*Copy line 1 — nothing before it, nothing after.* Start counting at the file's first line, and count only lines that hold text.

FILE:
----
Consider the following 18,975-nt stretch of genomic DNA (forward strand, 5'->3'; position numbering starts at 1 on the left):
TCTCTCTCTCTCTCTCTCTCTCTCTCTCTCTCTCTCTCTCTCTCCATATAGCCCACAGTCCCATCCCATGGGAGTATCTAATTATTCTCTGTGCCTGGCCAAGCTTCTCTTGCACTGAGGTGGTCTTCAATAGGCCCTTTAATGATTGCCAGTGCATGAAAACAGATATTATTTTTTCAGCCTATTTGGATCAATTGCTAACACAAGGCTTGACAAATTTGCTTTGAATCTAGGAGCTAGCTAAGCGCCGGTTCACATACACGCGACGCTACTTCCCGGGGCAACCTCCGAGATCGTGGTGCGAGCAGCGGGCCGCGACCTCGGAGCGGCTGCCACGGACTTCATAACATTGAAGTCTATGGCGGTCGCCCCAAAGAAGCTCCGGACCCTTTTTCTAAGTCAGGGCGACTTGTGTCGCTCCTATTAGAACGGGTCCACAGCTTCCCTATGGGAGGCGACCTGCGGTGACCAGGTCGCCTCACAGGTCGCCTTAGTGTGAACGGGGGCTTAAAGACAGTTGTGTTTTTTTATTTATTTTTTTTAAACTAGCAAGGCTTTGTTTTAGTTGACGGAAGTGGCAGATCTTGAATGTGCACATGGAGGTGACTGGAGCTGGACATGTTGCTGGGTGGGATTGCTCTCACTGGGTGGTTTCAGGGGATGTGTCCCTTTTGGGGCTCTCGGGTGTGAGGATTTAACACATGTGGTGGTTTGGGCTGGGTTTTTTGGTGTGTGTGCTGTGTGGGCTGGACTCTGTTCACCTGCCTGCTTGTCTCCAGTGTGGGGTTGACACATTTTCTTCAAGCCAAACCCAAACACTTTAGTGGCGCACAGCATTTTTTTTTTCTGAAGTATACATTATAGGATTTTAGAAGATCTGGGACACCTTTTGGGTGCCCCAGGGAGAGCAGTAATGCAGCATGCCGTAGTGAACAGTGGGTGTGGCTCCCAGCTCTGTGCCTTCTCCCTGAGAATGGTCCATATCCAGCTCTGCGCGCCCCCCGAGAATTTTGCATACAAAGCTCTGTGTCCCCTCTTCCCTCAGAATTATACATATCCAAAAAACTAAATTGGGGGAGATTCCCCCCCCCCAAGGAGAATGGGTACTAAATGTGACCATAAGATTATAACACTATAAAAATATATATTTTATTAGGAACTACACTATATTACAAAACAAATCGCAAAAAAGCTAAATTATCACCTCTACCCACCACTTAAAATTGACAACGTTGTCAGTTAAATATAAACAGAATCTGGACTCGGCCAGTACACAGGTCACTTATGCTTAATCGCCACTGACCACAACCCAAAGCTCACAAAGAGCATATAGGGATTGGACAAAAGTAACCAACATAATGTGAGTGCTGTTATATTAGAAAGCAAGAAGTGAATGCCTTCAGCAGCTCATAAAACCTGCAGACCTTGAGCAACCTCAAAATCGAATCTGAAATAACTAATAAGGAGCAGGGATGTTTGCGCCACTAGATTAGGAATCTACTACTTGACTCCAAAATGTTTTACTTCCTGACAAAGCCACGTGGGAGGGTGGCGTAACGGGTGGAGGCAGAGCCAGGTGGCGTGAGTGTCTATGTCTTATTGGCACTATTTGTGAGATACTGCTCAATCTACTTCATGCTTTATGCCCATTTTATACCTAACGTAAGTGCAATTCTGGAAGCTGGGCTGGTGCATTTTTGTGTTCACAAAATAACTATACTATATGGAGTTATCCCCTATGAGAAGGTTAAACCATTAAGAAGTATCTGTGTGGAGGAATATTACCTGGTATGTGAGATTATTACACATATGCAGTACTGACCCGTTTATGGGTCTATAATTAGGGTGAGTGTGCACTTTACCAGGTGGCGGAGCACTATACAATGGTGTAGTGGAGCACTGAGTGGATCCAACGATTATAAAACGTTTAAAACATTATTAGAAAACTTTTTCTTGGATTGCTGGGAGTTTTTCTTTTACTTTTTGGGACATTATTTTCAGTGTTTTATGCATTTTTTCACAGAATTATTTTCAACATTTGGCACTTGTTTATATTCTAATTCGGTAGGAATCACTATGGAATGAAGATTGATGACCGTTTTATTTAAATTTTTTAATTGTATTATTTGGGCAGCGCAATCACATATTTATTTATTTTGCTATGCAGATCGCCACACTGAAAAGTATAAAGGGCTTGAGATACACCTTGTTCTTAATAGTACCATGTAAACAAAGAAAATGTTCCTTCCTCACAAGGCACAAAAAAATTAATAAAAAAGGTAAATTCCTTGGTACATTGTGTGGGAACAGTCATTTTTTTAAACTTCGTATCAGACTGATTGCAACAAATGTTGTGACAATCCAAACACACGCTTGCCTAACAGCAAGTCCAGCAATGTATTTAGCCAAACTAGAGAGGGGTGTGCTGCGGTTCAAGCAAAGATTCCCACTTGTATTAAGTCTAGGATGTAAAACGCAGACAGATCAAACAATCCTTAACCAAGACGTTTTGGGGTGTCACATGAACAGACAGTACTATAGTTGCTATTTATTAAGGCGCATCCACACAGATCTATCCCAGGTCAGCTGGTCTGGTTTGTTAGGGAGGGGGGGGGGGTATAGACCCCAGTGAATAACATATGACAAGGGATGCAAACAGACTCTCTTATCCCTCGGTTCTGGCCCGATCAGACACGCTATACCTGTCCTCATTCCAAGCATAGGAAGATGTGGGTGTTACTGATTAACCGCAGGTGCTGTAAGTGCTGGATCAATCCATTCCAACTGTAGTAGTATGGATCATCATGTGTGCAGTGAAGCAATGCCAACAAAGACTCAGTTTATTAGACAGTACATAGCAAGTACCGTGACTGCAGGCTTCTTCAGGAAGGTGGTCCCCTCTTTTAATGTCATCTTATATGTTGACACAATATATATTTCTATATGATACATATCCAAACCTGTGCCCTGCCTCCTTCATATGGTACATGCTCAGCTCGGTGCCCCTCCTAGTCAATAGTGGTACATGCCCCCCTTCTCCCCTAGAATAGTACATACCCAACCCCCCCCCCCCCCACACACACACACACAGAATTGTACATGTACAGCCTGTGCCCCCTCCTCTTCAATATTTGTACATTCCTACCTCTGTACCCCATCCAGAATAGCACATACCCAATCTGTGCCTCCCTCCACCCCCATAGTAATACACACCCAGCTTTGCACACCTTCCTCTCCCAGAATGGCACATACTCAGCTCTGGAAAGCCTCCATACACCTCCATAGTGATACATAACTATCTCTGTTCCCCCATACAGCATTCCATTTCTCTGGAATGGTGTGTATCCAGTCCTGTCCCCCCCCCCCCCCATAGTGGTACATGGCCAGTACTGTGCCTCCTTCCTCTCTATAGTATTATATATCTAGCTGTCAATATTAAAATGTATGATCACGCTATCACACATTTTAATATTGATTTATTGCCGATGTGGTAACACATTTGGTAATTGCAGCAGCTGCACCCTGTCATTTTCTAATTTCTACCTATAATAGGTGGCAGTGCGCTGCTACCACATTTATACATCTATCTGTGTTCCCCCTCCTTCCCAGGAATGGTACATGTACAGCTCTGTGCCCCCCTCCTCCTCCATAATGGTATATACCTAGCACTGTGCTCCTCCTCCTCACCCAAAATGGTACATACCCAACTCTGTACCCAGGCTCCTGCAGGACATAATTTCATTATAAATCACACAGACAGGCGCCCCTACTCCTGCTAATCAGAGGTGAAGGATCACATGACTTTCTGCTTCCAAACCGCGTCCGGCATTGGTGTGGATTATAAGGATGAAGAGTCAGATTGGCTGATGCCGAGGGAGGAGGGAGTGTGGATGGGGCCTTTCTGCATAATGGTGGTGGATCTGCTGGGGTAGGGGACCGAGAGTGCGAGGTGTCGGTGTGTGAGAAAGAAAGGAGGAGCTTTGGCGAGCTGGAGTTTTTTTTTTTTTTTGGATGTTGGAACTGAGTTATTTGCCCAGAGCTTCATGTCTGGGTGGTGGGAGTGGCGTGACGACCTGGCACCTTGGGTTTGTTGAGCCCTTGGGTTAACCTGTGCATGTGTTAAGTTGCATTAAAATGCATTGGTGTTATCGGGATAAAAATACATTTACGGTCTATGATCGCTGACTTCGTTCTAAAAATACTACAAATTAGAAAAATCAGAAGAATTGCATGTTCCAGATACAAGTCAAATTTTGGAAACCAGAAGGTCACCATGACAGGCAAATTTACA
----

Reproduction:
Consider the following 18,975-nt stretch of genomic DNA (forward strand, 5'->3'; position numbering starts at 1 on the left):